Julie and Julia

6 April 2010 By Northern Lights

Julie and Julia image

French-cooking

What do you do on a miserable, cold Bank Holiday weekend?  Too wet to garden, I went self-indulgent and rented out the films I never got to see in the cinema.

Settling down to Julie and Julia, I realised a key theme of the film was that of blogger Julie Powell.  I’ve been thinking what lessons there are from her blog that could be useful for other bloggers.

1.    Clarity of blog

Julie decided to give herself 365 days to cook all 524 recipes in Julia Child’s Mastering the Art of French Cooking.  There was a clear focus on the recipes, the problems and the joys of cooking them and the enjoyment of eating them.

Julia Child was in her day the Jamie Oliver, Nigella Lawson and Gordon Ramsay of America all rolled into one – and the first celebrity TV chef in the 1960s.

2.    Good and useful information

The blog covers the difficulties she has in each recipe, what goes wrong and how she eventually triumphs.  Reassuring and helpful for any cook trying the recipe.

To give readers some background on Julia Child’s life, Julie Powell uses letters that Julia and her husband Paul wrote, as well as information from Julia Child’s biography, Appetite for Life, by Noel Riley Fitch.  This adds to the readers’ knowledge about Julia.

3.    Passion and integrity

Julie goes into the project as something to enjoy after long days in a job she hated.

She loves Julia Child and her recipes and that sings through in the blog.

4.    Personality

Julie had a clear and consistent ‘voice’.  She wrote openly and clearly and readers felt they were getting her whole story.

5.    Search engine optimisation

Since Julia Child was a best-selling cookery writer, the blog would start coming up on a number of different Google searches:  Julia Child, cookery writers, cookery books, French cooking and so on.

Cooking and cookery books are both widely searched on the internet generally.  Writing blogs on topics that people are searching for gives your blog a good chance of being spotted.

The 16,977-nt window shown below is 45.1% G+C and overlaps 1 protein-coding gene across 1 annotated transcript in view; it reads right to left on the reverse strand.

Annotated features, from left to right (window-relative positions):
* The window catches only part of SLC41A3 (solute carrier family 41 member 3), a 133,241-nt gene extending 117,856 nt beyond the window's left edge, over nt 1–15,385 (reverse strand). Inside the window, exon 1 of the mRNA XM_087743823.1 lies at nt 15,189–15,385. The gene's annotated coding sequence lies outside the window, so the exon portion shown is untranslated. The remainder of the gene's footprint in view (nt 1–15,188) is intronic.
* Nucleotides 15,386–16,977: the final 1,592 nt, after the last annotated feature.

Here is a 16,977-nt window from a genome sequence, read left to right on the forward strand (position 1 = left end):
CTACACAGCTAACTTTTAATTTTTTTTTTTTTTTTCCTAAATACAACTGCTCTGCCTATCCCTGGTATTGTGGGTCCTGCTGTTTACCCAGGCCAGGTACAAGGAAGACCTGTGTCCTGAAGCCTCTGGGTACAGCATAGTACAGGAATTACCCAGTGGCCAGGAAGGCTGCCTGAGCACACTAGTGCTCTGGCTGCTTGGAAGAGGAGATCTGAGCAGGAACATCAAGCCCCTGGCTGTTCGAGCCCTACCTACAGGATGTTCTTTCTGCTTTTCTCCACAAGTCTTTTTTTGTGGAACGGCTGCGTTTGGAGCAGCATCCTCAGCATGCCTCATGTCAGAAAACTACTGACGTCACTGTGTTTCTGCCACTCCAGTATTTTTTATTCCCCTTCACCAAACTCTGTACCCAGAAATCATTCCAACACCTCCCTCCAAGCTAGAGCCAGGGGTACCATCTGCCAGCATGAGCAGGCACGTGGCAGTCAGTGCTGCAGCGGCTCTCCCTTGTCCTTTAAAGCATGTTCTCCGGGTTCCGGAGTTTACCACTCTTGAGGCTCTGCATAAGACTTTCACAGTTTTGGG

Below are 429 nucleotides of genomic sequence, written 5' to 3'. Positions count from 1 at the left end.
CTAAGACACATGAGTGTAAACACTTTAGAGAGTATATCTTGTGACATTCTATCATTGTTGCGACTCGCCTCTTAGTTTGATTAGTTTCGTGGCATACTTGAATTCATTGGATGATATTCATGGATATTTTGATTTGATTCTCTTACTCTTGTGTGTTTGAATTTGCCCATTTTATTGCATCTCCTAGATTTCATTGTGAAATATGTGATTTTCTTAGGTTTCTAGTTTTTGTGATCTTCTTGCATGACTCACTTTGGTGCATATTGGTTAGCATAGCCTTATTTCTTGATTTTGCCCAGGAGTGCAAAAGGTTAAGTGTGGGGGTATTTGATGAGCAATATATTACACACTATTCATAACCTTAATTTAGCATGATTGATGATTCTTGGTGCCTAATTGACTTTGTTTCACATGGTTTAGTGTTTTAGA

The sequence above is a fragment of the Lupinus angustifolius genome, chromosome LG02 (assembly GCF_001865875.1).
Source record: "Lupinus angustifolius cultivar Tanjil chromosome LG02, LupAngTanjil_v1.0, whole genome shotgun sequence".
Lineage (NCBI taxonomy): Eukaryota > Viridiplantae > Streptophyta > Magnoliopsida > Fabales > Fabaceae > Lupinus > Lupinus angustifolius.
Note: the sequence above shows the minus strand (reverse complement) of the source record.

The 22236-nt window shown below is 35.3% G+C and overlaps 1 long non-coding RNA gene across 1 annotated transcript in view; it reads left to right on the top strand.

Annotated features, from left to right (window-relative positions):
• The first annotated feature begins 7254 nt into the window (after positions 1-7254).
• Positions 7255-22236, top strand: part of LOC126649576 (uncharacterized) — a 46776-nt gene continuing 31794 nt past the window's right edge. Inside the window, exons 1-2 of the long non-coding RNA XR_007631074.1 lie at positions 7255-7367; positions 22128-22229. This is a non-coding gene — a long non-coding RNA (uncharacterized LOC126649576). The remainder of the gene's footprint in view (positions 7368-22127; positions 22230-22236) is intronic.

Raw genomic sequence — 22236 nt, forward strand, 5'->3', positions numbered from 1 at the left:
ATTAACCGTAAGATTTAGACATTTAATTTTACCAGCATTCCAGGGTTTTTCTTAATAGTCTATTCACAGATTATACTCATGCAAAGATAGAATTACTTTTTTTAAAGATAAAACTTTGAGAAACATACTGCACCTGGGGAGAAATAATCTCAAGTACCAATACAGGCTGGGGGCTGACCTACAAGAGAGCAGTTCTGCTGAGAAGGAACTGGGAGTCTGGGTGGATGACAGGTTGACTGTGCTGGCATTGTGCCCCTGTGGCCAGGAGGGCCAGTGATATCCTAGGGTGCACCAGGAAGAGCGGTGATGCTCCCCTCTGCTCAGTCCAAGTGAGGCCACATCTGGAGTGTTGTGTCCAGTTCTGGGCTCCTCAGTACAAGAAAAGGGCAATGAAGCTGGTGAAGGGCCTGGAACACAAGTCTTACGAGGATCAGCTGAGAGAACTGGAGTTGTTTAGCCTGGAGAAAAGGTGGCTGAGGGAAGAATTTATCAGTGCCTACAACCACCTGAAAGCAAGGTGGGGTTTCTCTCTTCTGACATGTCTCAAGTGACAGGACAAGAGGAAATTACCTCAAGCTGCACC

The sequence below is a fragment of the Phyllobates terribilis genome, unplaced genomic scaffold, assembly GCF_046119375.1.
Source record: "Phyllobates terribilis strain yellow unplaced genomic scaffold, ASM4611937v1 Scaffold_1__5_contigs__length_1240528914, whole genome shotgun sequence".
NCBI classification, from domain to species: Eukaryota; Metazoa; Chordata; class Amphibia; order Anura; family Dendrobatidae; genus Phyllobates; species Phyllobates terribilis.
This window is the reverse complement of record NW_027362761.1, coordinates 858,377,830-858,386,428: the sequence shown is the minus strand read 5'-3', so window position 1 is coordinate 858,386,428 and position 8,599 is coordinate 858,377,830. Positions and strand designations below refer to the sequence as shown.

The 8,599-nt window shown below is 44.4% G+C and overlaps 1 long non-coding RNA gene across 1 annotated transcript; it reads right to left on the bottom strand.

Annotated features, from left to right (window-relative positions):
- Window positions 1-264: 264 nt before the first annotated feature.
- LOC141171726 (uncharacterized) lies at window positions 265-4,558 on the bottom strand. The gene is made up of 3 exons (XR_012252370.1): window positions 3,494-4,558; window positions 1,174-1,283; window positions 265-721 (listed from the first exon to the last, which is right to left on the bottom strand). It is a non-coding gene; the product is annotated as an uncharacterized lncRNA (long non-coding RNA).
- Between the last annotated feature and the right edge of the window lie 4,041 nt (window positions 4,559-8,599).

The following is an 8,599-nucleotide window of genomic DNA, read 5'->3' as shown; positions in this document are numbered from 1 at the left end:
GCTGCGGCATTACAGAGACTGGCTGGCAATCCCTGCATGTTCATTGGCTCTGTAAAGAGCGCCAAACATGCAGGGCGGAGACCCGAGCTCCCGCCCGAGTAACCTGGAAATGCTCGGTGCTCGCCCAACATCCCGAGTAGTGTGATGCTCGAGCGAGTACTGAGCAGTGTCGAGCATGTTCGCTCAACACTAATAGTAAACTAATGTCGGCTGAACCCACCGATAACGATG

6.    Deadlines

Julie’s blog was unusual because she created a deadline – could she cook all recipes in 365 days?

This is probably unrealistic for most corporate blogs but it could be an interesting focus – a sense of tension, will you achieve it?

7.    Creating debate

Not everyone liked this blog.  She attracted criticism and debate.  You may not like it but this makes for a more widely read and engaging blog

8.    Humour

Julie’s humour is widely commented on.  People will have logged on to be entertained and become a part of Julie’s ‘hysteria’ as one critic described it

9.    Debate

The first blog comment left by a complete stranger is an exciting day for a blogger!  Someone has spotted you, read you and engaged.  Julie reckoned that for every comment posted, there were 100 followers not posting comments.

Her engaging style encouraged people to give encouragement, feedback on their own recipe attempts and disagreements with some of her more opinionated comments.  These are all good blogging techniques.

And as for the film itself?  I don’t remember the last time a film made me smile and laugh outright so much.  I wanted to get on a plane to Paris and eat in every restaurant, cook lobsters and bone my own duck.  And as for the pelting rain – completely forgotten!

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Written by Northern Lights

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